NMU’s Superior Edge engages in international service project — The North Wind

This is an article I completed in conjunction with Northern Michigan University’s school newspaper, The North Wind. Superior Edge, an organization that rewards students for excelling in community service, citizenship, leadership and diversity, took students on a trip to New Zealand.

As seen in the Jan. 26, 2017 issue of The North Wind (below).

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With a primary focus on sustainability, a group of 13 students from NMU’s Superior Edge participated in a two-week international service project on the North Island of New Zealand over the final two weeks of winter break.
“Sustainable living is more important for our generation than ever before. The way that we are living cannot last very much longer and the generation after us is really going to be living in a different way because they’ll have no choice,” said senior English major Amanda Maher.

From Dec. 29 to Jan. 13, the volunteers worked on five different ventures, ranging from administering tourism surveys to fixing up a walking trail.

At the first stop in Whitianga, students conducted interviews about sustainable travel practices with other tourists for local travel agencies. Maher said it was sometimes hard to distinguish locals from visitors but she knew their work had merit. She even had a chance to interview a man from Green Bay, Wisconsin.

Next, in Tauranga, the group was in charge of planting flax for an organization that employs people with mental illnesses. By 2018, the flax seedlings planted will have provided a solid base for new vegetation to flourish, contributing to rainforest restoration in the area.

The travelers then volunteered at a YMCA day camp in Papamoa Beach. The project was aptly named “The Day the Americans Came,” because many of the children attending the camp had never met people from America. The group learned about the Maori culture from the children through games, songs and dances.

At a place called Hannah’s Bay Organic Community Garden, nestled in the volcanic city of Rotorua, members worked on a trail that passes through the garden. The group pulled weeds and applied mulch to beautify the trail.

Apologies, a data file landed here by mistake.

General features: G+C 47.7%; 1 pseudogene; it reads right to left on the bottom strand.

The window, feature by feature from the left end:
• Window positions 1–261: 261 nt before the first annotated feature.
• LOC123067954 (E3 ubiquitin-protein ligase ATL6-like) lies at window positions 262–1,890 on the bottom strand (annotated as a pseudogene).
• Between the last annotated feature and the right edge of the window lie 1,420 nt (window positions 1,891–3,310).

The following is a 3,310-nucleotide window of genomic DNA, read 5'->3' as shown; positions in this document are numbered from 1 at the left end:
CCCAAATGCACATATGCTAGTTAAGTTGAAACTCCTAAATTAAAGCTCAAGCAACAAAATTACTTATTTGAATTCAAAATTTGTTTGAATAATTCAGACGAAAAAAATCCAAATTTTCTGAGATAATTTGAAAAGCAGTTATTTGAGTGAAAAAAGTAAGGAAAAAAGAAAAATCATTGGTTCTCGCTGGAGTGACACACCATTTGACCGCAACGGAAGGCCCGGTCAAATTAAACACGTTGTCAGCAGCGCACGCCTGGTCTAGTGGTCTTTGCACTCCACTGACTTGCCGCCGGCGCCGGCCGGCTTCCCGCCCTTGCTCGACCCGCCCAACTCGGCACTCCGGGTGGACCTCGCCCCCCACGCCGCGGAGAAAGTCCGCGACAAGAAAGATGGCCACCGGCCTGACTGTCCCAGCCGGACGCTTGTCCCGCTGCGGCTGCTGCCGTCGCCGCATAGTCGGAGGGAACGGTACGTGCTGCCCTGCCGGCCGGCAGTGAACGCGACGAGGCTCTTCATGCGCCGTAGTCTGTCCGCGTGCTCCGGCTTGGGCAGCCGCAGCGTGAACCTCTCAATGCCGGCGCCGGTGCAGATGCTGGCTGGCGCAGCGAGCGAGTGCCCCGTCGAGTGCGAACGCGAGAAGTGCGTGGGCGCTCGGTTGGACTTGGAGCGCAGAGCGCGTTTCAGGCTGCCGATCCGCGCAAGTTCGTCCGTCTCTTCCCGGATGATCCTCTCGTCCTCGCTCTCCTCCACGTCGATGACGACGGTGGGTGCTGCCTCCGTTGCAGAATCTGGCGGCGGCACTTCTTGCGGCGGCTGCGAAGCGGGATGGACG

For their final project, the group assisted volunteers in building a trail around Lake Okareka, which has been ongoing for six years. Natalie Berger, a recent film studies graduate, said the process was physically demanding but worth the hard work.

“I think the most rewarding part of the trip was knowing that I helped out in some small way to better the communities we were involved with and getting to know so many kind individuals who have been working on these passion projects for so long,” she said.

Hannah Lewis, assistant director for the Center for Student Enrichment, said the group’s personal connections with the local residents were more important than the tasks they completed.

“They weren’t so worried about how much we got done that day—they didn’t even talk about it. They were just like, ‘It was so great to get to know you,’ and that, ‘You care about what we’re doing,’” Lewis said. The trip was not just work, of course. The volunteers visited Hobbiton, a Lord of the Rings movie set tourist attraction; kayaked along local beaches and went “zorbing” in human-sized hamster balls.

They also viewed and participated in traditional practices, like Hanka dancing, feasted on Kiwi cuisine and  combatted the New Zealand sun.

Rachel Harris, director of the Center for Student Enrichment, said international service projects are safe ways to explore countries and get a new angle on traveling.

“If I went to New Zealand on my own, I wouldn’t have done or seen half of these experiences,” Harris said. “It’s a great way to immerse yourself in the culture, way more than just being a tourist.”

For information on upcoming Superior Edge international service projects or about joining the organization, students can visit the Center for Student Enrichment. Tentative abroad
experience locations include India, Thailand and Ireland.

Also can be seen on The North Wind’s website.

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